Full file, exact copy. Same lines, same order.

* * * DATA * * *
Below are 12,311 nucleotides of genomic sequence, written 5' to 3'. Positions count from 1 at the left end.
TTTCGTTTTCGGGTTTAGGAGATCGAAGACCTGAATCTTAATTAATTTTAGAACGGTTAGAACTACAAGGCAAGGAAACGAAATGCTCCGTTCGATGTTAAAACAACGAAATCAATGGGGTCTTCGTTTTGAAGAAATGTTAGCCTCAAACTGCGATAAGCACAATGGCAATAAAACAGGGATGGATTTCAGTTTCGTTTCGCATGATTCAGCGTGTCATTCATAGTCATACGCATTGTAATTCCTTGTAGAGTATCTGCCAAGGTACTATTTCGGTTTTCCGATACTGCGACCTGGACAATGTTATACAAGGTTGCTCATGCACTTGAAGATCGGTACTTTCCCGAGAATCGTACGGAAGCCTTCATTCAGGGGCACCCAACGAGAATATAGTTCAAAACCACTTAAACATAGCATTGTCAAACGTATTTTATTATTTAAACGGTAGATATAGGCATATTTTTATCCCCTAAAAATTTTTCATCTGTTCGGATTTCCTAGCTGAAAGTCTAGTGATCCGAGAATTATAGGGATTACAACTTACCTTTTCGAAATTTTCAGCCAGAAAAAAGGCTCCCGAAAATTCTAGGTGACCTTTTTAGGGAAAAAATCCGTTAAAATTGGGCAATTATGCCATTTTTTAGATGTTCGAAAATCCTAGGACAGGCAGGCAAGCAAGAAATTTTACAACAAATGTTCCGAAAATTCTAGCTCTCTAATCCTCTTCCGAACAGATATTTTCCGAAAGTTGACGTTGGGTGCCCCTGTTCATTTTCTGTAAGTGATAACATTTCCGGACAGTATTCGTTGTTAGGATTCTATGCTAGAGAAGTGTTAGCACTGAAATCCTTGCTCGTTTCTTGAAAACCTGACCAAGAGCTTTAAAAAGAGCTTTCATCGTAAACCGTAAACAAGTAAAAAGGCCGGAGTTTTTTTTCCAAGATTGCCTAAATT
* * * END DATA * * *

Below are 12,311 nucleotides of genomic sequence, written 5' to 3'. Positions count from 1 at the left end.
TTTCGTTTTCGGGTTTAGGAGATCGAAGACCTGAATCTTAATTAATTTTAGAACGGTTAGAACTACAAGGCAAGGAAACGAAATGCTCCGTTCGATGTTAAAACAACGAAATCAATGGGGTCTTCGTTTTGAAGAAATGTTAGCCTCAAACTGCGATAAGCACAATGGCAATAAAACAGGGATGGATTTCAGTTTCGTTTCGCATGATTCAGCGTGTCATTCATAGTCATACGCATTGTAATTCCTTGTAGAGTATCTGCCAAGGTACTATTTCGGTTTTCCGATACTGCGACCTGGACAATGTTATACAAGGTTGCTCATGCACTTGAAGATCGGTACTTTCCCGAGAATCGTACGGAAGCCTTCATTCAGGGGCACCCAACGAGAATATAGTTCAAAACCACTTAAACATAGCATTGTCAAACGTATTTTATTATTTAAACGGTAGATATAGGCATATTTTTATCCCCTAAAAATTTTTCATCTGTTCGGATTTCCTAGCTGAAAGTCTAGTGATCCGAGAATTATAGGGATTACAACTTACCTTTTCGAAATTTTCAGCCAGAAAAAAGGCTCCCGAAAATTCTAGGTGACCTTTTTAGGGAAAAAATCCGTTAAAATTGGGCAATTATGCCATTTTTTAGATGTTCGAAAATCCTAGGACAGGCAGGCAAGCAAGAAATTTTACAACAAATGTTCCGAAAATTCTAGCTCTCTAATCCTCTTCCGAACAGATATTTTCCGAAAGTTGACGTTGGGTGCCCCTGTTCATTTTCTGTAAGTGATAACATTTCCGGACAGTATTCGTTGTTAGGATTCTATGCTAGAGAAGTGTTAGCACTGAAATCCTTGCTCGTTTCTTGAAAACCTGACCAAGAGCTTTAAAAAGAGCTTTCATCGTAAACCGTAAACAAGTAAAAAGGCCGGAGTTTTTTTTCCAAGATTGCCTAAATT